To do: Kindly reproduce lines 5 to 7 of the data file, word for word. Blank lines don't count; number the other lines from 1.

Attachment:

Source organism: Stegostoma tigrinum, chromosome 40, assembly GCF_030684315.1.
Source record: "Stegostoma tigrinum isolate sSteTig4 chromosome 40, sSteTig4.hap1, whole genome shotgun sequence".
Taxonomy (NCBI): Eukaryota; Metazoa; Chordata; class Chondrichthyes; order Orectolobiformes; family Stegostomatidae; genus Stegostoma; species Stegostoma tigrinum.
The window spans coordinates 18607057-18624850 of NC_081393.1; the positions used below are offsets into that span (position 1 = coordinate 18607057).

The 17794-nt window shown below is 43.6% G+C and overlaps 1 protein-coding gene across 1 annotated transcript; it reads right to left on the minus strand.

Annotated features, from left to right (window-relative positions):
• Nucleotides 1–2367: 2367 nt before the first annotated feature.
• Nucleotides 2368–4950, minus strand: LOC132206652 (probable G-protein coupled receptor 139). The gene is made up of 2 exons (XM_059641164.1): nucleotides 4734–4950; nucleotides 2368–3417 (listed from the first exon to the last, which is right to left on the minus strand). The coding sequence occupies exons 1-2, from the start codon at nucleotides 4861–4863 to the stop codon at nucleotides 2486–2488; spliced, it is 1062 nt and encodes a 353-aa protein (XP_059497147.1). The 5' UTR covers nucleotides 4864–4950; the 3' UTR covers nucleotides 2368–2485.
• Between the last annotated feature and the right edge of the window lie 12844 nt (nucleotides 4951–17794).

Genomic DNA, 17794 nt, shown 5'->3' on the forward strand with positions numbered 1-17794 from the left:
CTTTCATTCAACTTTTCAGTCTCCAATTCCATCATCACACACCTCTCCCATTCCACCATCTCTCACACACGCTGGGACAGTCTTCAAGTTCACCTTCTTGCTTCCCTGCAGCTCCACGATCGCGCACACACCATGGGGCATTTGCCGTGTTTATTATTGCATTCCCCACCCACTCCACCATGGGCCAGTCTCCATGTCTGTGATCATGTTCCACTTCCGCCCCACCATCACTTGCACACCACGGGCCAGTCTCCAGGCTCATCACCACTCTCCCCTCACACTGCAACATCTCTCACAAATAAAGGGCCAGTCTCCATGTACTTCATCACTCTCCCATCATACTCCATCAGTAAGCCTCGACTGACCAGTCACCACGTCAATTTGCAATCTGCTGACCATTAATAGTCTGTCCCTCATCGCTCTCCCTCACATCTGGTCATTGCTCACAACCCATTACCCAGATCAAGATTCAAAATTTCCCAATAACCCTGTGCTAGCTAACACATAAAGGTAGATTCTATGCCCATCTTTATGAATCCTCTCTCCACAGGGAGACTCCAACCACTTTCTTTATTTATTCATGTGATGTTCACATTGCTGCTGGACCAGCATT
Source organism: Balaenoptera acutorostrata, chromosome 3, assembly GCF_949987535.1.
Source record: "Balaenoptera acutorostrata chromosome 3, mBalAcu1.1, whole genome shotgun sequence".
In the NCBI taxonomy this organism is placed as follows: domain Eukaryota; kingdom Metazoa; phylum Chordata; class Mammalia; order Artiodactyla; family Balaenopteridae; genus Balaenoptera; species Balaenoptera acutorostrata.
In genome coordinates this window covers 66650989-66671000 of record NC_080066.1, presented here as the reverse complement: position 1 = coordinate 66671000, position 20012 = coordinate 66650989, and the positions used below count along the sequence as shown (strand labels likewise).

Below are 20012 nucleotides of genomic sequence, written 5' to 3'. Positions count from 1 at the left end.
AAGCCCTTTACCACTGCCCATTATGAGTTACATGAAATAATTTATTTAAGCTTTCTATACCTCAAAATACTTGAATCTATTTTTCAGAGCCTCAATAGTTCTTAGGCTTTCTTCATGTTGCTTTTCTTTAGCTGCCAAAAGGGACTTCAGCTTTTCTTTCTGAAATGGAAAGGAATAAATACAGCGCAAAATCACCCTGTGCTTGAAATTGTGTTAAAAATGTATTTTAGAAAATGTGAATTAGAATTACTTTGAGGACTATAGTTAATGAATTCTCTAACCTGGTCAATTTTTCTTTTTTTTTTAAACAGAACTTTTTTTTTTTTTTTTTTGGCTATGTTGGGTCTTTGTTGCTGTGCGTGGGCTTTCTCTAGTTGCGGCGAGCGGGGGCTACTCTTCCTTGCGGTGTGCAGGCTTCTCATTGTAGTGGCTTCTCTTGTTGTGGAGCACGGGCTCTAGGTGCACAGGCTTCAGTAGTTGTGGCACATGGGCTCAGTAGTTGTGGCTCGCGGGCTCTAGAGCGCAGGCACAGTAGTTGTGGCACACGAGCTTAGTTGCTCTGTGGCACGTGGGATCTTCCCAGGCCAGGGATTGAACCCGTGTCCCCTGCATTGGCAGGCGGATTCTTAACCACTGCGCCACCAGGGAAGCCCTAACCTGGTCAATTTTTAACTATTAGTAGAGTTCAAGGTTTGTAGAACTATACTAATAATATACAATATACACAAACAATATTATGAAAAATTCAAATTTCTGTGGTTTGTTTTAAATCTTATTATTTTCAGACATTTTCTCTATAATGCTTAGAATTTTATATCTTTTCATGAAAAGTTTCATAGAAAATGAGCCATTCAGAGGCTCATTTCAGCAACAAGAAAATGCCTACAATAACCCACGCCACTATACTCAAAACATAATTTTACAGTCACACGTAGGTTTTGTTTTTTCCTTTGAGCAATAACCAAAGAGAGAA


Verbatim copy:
The 17794-nt window shown below is 43.6% G+C and overlaps 1 protein-coding gene across 1 annotated transcript; it reads right to left on the minus strand.

Annotated features, from left to right (window-relative positions):
• Nucleotides 1–2367: 2367 nt before the first annotated feature.